How Claude Shannon used information theory to cheat at Vegas roulette

Claude Shannon is one of the great, heroic titans of the computer science revolution, a brilliant scientist and Feynman-grade eccentric whose accomplishments fill several excellent books.

One of my favorites is James Gleick's The Information: A History, A Theory, A Flood, which blew me away in 2011.

A new book, A Mind At Play: How Claude Shannon Invented the Information Age, also looks like a lively read. This excerpt in Nautilus describes how Ed Thorp, a grad student who'd written a paper on card-counting, was recruited by Shannon to help him build a cigarette-pack-sized computer that could be used to cheat at roulette, and how the two scientists and their wives traveled to Vegas to prove that it worked.

Picture a roulette wheel divided up into eight segments: By June 1961, Thorp and Shannon had a working version of a device that could determine which of those segments would end up holding the ball. As soon as they concluded that they had, in fact, found their edge, Shannon impressed upon Thorp the need for absolute secrecy. He invoked the work of social network theorists, who argued that two people chosen at random would be, at most, three degrees of separation from one another. In other words, the distance between Shannon, Thorp, and an enraged casino owner was slim.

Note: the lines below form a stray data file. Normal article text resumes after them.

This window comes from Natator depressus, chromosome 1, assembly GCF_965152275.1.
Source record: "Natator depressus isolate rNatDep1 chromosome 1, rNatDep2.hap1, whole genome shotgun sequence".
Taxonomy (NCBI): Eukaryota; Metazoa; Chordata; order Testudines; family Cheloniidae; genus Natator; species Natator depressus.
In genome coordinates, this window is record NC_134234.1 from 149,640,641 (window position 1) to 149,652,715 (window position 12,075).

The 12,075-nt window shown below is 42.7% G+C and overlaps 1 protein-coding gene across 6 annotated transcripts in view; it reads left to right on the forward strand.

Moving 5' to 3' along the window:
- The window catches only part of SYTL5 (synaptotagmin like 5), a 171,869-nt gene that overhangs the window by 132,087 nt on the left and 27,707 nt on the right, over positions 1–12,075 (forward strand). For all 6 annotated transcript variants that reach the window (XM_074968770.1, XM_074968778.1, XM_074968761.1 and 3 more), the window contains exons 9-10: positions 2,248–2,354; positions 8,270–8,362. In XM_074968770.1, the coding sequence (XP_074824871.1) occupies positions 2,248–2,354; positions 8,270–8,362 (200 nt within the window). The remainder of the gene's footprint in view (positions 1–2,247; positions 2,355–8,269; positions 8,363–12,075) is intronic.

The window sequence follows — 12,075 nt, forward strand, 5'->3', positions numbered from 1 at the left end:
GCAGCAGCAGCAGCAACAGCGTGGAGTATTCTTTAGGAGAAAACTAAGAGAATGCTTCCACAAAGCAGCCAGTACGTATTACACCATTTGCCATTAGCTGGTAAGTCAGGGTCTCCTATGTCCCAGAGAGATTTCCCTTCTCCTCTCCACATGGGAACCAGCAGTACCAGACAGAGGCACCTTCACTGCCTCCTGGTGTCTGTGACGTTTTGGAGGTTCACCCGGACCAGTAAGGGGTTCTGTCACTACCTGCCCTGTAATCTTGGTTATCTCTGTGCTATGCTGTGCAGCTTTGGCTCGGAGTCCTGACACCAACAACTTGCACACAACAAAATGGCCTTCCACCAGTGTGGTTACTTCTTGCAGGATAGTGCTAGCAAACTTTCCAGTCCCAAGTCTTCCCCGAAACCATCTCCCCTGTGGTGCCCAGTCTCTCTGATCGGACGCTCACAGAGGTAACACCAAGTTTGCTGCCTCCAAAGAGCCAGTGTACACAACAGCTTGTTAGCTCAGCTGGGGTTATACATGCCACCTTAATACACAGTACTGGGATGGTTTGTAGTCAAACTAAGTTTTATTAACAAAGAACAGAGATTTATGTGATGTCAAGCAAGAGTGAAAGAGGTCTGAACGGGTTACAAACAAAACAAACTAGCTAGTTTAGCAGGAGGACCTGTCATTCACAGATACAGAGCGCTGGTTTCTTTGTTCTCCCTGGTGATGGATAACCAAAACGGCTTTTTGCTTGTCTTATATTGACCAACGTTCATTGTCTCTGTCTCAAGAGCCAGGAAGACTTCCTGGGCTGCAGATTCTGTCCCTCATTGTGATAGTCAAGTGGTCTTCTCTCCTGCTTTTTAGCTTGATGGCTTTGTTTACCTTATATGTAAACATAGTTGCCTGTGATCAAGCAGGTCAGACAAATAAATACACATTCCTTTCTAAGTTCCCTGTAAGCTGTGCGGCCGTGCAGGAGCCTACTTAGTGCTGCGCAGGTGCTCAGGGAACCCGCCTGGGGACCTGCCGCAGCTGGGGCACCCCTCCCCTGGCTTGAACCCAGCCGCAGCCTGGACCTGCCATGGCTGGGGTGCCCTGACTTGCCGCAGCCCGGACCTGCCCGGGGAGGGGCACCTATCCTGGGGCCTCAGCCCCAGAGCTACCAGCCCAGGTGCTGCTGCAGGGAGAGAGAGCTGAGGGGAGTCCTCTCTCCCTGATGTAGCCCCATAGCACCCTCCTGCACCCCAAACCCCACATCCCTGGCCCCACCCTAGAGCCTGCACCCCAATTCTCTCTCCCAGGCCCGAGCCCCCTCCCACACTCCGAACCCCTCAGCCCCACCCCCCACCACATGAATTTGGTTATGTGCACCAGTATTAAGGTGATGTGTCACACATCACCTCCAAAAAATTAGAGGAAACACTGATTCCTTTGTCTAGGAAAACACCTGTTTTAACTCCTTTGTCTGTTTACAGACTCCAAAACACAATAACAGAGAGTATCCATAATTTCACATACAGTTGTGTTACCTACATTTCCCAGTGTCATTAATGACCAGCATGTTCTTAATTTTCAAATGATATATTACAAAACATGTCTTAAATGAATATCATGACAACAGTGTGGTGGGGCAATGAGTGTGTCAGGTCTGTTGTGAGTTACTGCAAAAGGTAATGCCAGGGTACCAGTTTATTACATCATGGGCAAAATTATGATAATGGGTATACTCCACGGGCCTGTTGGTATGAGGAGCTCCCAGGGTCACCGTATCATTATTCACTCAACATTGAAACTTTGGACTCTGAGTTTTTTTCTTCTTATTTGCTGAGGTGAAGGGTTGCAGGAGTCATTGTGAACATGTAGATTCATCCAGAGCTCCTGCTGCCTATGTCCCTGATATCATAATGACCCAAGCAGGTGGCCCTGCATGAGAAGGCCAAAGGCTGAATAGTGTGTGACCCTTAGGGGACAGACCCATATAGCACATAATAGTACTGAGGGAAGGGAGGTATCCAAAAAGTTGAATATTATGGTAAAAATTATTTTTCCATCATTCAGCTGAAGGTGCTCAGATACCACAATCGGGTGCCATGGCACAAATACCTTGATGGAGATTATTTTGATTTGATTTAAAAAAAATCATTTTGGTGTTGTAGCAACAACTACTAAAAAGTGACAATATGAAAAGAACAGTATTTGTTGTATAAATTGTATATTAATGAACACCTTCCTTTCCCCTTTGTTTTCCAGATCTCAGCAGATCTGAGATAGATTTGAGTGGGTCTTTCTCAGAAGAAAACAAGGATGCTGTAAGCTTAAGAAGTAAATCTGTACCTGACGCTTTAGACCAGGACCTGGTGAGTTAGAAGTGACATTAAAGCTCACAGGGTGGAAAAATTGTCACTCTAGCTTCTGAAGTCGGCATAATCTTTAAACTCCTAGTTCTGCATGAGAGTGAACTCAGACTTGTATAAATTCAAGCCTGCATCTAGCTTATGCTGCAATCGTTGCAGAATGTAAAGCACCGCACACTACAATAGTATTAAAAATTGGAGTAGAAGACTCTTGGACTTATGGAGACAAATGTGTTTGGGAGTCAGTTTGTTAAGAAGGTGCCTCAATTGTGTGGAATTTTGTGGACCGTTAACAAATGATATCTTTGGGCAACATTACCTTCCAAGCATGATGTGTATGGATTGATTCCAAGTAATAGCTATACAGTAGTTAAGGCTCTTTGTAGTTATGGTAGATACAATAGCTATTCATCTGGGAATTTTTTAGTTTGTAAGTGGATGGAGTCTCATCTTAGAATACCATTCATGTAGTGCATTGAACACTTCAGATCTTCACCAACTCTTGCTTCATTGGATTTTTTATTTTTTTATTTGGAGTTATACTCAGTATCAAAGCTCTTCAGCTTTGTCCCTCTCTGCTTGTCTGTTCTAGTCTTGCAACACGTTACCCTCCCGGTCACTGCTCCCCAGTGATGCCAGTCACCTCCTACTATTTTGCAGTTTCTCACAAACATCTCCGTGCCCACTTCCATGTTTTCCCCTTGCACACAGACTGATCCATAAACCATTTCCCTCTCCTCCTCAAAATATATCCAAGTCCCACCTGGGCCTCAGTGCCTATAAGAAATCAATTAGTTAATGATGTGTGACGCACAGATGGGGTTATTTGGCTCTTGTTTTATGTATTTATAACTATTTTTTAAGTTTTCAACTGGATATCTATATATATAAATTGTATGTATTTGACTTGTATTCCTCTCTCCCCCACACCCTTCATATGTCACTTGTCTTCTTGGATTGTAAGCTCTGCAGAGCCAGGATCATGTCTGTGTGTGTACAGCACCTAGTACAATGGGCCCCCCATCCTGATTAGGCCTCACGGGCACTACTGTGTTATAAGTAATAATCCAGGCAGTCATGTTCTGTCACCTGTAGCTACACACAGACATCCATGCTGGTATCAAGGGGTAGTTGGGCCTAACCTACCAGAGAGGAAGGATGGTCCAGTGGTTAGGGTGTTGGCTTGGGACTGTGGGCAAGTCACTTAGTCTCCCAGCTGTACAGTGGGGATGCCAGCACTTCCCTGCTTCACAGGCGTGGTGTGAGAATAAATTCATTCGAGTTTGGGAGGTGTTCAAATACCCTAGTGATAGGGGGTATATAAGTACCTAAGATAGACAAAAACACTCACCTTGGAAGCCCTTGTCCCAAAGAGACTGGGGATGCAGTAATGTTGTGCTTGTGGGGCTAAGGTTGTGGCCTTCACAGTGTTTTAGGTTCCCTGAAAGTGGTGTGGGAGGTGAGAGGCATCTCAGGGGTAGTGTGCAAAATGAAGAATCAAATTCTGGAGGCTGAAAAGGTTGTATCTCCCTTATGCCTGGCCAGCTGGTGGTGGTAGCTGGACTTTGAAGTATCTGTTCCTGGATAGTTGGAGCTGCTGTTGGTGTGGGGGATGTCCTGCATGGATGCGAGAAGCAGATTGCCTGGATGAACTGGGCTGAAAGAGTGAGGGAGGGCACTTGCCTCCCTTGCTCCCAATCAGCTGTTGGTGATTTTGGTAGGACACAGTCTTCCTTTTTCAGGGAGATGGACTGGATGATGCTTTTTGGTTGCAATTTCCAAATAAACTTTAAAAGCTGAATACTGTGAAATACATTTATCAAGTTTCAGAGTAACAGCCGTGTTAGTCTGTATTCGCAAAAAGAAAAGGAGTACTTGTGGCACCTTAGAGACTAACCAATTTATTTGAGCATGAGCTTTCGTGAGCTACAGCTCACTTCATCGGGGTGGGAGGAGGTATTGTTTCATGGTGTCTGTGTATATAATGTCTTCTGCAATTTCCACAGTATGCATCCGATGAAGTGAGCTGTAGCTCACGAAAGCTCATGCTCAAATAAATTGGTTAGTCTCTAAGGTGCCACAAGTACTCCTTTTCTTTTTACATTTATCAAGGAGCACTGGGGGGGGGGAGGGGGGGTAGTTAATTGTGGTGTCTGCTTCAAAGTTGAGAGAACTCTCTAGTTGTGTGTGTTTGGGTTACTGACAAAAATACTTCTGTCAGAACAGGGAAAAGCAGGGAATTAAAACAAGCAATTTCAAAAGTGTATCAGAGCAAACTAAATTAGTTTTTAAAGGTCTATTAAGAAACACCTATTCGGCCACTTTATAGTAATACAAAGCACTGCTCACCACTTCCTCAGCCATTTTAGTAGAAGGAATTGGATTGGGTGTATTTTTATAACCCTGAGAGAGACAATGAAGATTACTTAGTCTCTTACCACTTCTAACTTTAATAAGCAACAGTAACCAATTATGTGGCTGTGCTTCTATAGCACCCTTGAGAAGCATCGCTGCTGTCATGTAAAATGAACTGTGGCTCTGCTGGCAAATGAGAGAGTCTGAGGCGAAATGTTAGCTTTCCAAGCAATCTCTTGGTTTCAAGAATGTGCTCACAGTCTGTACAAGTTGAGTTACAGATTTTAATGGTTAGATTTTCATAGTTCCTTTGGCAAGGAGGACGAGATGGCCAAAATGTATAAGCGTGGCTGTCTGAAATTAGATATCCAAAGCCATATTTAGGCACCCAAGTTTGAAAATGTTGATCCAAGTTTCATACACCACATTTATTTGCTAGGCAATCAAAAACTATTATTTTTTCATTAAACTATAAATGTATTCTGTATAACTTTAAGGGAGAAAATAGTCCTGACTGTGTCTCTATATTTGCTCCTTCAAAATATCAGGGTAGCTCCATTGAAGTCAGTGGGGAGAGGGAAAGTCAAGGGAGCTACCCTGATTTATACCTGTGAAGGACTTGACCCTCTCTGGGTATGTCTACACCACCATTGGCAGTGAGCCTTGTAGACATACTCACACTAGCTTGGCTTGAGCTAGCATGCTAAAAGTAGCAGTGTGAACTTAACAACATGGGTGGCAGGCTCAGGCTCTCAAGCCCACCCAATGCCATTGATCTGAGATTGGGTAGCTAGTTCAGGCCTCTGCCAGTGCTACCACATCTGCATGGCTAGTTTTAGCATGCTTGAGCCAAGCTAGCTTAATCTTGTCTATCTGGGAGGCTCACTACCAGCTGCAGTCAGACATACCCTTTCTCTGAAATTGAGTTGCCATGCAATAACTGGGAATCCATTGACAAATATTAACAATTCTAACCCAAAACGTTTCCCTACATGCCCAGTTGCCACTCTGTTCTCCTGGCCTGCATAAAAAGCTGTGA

The device that they created "was the size of a pack of cigarettes," operated by Thorp's and Shannon's big toes, "with microswitches in our shoes," and delivered gambling advice in the form of music. Thorp explained:

One switch initialized the computer and the other timed the rotor and the ball. Once the rotor was timed, the computer transmitted a musical scale whose eight tones marked the rotor octants passing the reference mark. … We each heard the musical output through a tiny loudspeaker in one ear canal. We painted the wires connecting the computer and the speaker to match our skin and hair and affixed them with "spirit gum." The wires were the diameter of a hair to make them inconspicuous but even the hair thin steel wire we used was fragile.

Claude Shannon, the Las Vegas Cheat
[Jimmy Soni & Rob Goodman/Nautilus]

A Mind At Play: How Claude Shannon Invented the Information Age [Jimmy Soni & Rob Goodman]

(Image: DobriZheglov, CC-BY-SA)